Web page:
9. Challenge yourself. Engaging in activities that require you to concentrate and tax your memory will help you maintain skills as you age. Discuss books, do crossword puzzles, try new recipes, travel, and undertake projects or hobbies that require skills you aren’t familiar or comfortable with.

10. Take a course. Memory-improvement courses are becoming more common. Choose one run by health professionals or experts in psychology or cognitive rehabilitation. Stay away from courses that center on computer or concentration games, which generally won’t help you with real-life memory problems. Select a course that focuses on practical ways to manage everyday challenges.

For more information on the many things that you can do to protect and improve your memory, you could order the special report Improving Memory: Understanding and Preventing Age-related Memory Loss.

I have personally used many of these suggestions over the years. If you have not, what have you got to lose? And look at what you have to gain! It behooves you to at least try it for the sake of your loved one -- right?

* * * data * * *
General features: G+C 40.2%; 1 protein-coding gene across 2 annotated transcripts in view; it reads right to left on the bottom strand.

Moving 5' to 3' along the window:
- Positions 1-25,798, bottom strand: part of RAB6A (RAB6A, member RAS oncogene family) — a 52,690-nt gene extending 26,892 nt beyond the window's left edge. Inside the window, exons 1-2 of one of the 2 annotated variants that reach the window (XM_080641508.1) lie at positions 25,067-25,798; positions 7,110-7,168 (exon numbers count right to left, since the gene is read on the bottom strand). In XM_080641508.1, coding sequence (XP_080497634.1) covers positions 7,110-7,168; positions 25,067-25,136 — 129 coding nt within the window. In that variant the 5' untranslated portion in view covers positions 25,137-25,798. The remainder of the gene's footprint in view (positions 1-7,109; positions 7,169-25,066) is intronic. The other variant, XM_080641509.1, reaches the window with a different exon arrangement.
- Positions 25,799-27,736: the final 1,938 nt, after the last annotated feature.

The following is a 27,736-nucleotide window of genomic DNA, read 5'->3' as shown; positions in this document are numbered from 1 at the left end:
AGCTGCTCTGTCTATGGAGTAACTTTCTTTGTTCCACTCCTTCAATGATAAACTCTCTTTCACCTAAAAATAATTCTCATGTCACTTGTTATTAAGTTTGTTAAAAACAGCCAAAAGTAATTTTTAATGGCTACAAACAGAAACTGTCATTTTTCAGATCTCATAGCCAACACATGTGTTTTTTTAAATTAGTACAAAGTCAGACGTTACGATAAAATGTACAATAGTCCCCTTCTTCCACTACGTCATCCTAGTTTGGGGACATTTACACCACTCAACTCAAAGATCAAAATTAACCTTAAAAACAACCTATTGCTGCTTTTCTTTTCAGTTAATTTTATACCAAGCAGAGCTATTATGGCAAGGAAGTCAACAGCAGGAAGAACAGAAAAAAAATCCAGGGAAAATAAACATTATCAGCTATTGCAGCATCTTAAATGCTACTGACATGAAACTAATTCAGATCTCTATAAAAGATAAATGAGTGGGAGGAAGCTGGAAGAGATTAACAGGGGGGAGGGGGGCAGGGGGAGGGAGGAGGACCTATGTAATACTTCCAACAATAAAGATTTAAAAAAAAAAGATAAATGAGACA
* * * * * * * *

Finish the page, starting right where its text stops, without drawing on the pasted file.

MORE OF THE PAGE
You may have had occasion to try one or more of these suggestions and would like to share them with our readers. If so, e-mail me at


"One must have a good memory

to be able to keep the promises one makes."

Friedrich Nietzsche (1844-1900)

Bill Andrew identifies himself as a former “nutritionally-empowered Alzheimer’s caregiver” who attributes the slow-down in progression of Alzheimer’s disease in his wife, Carol – and the growth of his own personal emotional, mental, physical, and spiritual capability and strength to provide quality 24/7 care for her in their own home – to the targeted nutritional supplements they both took on a daily basis. Carol went to her Heavenly reward on June 9, 2008 – Bill continues on to advocate for family caregivers. Contact Bill with your caregiving questions and comments via email at

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© 2006 Pederson Publishing, Inc. All Rights Reserved.
Commercial use, redistribution or other forms of reuse of this information is strictly prohibited without the prior written permission of Pederson Publishing.